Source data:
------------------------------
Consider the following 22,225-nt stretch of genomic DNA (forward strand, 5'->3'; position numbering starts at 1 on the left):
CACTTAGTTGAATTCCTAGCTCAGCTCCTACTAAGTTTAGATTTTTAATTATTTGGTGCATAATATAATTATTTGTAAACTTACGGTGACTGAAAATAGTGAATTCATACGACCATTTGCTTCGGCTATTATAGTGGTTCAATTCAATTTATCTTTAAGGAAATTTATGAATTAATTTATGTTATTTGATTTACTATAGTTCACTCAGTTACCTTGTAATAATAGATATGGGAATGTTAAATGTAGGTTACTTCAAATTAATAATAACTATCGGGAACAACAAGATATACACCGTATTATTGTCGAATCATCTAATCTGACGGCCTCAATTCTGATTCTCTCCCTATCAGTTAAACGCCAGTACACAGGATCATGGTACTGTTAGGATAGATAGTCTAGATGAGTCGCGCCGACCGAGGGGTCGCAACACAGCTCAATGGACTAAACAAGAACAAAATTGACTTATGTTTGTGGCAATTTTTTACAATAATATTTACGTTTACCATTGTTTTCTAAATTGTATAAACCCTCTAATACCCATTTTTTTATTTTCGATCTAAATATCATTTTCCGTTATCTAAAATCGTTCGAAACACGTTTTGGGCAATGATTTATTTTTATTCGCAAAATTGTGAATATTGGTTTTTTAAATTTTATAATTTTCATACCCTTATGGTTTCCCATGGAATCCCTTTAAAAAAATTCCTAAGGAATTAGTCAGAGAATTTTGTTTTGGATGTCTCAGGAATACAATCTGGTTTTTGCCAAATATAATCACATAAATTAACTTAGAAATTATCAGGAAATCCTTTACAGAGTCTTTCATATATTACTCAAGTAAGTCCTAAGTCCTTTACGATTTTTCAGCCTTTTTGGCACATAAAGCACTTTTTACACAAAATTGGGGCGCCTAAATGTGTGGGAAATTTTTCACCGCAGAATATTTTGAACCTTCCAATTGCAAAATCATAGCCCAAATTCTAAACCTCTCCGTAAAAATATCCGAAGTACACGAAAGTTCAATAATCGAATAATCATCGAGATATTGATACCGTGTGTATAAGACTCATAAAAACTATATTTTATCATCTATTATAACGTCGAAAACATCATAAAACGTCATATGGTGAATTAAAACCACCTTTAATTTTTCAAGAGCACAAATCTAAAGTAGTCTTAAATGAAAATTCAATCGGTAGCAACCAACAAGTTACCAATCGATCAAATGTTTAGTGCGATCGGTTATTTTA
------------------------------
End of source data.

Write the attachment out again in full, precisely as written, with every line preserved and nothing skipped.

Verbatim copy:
Consider the following 22,225-nt stretch of genomic DNA (forward strand, 5'->3'; position numbering starts at 1 on the left):
CACTTAGTTGAATTCCTAGCTCAGCTCCTACTAAGTTTAGATTTTTAATTATTTGGTGCATAATATAATTATTTGTAAACTTACGGTGACTGAAAATAGTGAATTCATACGACCATTTGCTTCGGCTATTATAGTGGTTCAATTCAATTTATCTTTAAGGAAATTTATGAATTAATTTATGTTATTTGATTTACTATAGTTCACTCAGTTACCTTGTAATAATAGATATGGGAATGTTAAATGTAGGTTACTTCAAATTAATAATAACTATCGGGAACAACAAGATATACACCGTATTATTGTCGAATCATCTAATCTGACGGCCTCAATTCTGATTCTCTCCCTATCAGTTAAACGCCAGTACACAGGATCATGGTACTGTTAGGATAGATAGTCTAGATGAGTCGCGCCGACCGAGGGGTCGCAACACAGCTCAATGGACTAAACAAGAACAAAATTGACTTATGTTTGTGGCAATTTTTTACAATAATATTTACGTTTACCATTGTTTTCTAAATTGTATAAACCCTCTAATACCCATTTTTTTATTTTCGATCTAAATATCATTTTCCGTTATCTAAAATCGTTCGAAACACGTTTTGGGCAATGATTTATTTTTATTCGCAAAATTGTGAATATTGGTTTTTTAAATTTTATAATTTTCATACCCTTATGGTTTCCCATGGAATCCCTTTAAAAAAATTCCTAAGGAATTAGTCAGAGAATTTTGTTTTGGATGTCTCAGGAATACAATCTGGTTTTTGCCAAATATAATCACATAAATTAACTTAGAAATTATCAGGAAATCCTTTACAGAGTCTTTCATATATTACTCAAGTAAGTCCTAAGTCCTTTACGATTTTTCAGCCTTTTTGGCACATAAAGCACTTTTTACACAAAATTGGGGCGCCTAAATGTGTGGGAAATTTTTCACCGCAGAATATTTTGAACCTTCCAATTGCAAAATCATAGCCCAAATTCTAAACCTCTCCGTAAAAATATCCGAAGTACACGAAAGTTCAATAATCGAATAATCATCGAGATATTGATACCGTGTGTATAAGACTCATAAAAACTATATTTTATCATCTATTATAACGTCGAAAACATCATAAAACGTCATATGGTGAATTAAAACCACCTTTAATTTTTCAAGAGCACAAATCTAAAGTAGTCTTAAATGAAAATTCAATCGGTAGCAACCAACAAGTTACCAATCGATCAAATGTTTAGTGCGATCGGTTATTTTA